London's three main airports EACH need a new runway, says Ryanair chief
Michael O'Leary wades in as deadline nears for submissions on aviation capacity
Simon Calder is Travel Editor at Large for The Independent, writing a weekly column, various articles and features as well as filming a weekly video diary. Every Sunday afternoon, Simon presents the UK's only radio travel phone-in programme called The LBC Travel Show with Simon Calder (97.3 FM). He is a regular guest on national TV, often seen on BBC Breakfast, Daybreak, ITV News and Sky News. He is often interviewed on BBC Radio, particularly for BBC Radio 4’s You & Yours programme and BBC Five Live.
Friday 19 July 2013
As the deadline approached for submissions to the Davies Commission on aviation capacity, Ryanair waded into the debate by demanding new runways at all three of the capital's three main airports.
The Irish airline claimed that an additional runway at each of Heathrow, Gatwick and Stansted would provide enough capacity for the next half-century.
Ryanair's chief executive, Michael O'Leary, described Sir Howard Davies Airports Commission as "Another example of David Cameron kicking the can down the road". But he added that it "offers a unique opportunity to finally introduce effective competition and excess capacity in London's runway infrastructure".
Mr O'Leary said: "Three new runways at the three competing London airports is the only sensible and consumer-focused solution to the chronic runway capacity shortages in London and the South East. We cannot wait 30 years and allow billions of pounds to be wasted on 'Boris island'."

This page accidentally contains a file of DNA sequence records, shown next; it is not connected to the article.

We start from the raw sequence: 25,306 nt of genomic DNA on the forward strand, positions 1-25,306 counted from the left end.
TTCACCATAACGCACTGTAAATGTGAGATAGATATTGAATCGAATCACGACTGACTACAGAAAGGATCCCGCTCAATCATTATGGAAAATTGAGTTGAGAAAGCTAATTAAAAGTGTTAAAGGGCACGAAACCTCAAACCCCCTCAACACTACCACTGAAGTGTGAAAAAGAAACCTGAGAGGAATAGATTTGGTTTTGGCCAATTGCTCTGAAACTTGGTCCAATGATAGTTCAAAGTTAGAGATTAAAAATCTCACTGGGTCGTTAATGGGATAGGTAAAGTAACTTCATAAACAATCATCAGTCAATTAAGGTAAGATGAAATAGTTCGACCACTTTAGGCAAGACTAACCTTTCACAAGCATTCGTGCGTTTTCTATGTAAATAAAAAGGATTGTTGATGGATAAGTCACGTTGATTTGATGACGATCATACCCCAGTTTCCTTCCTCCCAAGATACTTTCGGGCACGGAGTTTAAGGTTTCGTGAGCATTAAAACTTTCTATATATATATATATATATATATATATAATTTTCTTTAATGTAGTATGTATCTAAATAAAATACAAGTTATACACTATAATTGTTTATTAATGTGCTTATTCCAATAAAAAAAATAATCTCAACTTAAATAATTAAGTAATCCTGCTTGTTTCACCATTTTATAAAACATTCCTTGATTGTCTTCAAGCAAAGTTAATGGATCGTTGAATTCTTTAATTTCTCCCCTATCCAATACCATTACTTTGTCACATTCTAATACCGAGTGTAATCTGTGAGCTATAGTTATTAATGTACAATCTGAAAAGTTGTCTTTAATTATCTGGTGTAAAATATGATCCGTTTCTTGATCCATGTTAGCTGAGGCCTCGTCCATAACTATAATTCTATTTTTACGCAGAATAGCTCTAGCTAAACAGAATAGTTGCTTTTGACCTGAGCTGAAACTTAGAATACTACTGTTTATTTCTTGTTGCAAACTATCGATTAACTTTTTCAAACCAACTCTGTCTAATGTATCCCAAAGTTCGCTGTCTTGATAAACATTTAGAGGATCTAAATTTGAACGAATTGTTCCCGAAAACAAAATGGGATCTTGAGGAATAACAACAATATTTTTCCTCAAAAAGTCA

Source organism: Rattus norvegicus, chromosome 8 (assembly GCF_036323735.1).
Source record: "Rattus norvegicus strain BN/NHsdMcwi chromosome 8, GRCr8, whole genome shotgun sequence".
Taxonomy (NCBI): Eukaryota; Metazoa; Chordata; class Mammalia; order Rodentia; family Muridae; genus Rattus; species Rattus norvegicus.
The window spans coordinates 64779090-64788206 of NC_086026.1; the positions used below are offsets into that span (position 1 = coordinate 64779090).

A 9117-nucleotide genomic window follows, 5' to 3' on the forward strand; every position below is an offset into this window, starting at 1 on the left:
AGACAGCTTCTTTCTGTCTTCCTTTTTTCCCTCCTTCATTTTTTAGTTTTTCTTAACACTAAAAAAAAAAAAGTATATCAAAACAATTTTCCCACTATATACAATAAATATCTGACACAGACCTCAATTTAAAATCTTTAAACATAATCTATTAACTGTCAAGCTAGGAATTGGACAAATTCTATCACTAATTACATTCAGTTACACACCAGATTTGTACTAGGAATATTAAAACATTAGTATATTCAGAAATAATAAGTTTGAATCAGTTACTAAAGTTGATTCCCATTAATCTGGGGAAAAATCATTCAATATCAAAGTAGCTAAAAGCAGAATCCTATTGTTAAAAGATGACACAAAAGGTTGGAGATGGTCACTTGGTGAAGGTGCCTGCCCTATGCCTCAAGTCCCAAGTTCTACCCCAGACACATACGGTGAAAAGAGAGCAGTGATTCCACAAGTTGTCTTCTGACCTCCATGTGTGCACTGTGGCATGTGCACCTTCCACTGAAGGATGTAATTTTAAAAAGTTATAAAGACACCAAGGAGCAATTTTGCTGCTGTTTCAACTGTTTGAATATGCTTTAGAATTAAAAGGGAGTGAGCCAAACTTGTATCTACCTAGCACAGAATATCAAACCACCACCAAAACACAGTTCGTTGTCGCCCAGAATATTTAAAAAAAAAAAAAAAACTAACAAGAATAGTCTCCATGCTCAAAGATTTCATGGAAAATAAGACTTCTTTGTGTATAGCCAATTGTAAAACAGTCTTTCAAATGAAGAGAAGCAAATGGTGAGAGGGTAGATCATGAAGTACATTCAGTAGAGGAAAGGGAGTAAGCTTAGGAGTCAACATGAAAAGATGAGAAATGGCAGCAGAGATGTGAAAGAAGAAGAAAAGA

The owners of Ryanair's main base, Stansted, were lukewarm about adding another runway. The short-term aim at the Essex airport is to try to win back the passengers who have deserted it over the past six years.
Manchester Airports Group, which bought Stansted earlier this year for £1.5bn, told the Davies Commission that the airport could handle twice as many planes and passengers as it does now without significant investment in new infrastructure.
The previous owners, BAA, hoped to build a second runway with a price tag of £4bn, but abandoned the plan in 2010 in the face of opposition and declining passenger numbers. Usage has fallen by 27 per cent from a peak of 24 million passengers in 2007 to 17.5 million last year.
Manchester Airports Group's chief executive, Charlie Cornish, said: "Developing new capacity at a number of airports is likely to be best for passengers". However, he left the door open for the advisory body to recommend additional capacity saying: "Whichever path the Commission takes, the costs and the environmental impacts of building new capacity at Stansted are likely to be far lower than at alternative locations".
The cost of constructing a four-runway airport at Stansted, able to handle up to 160 million passengers a year, is estimated at £10bn. This week Heathrow's owners said that a third runway would cost a minimum of £14bn.
The Essex airport claims that, even with new runway capacity, the noise impact would be minimal compared with Heathrow: "Stansted handles 50 times as many passengers as Heathrow for every person affected by noise".
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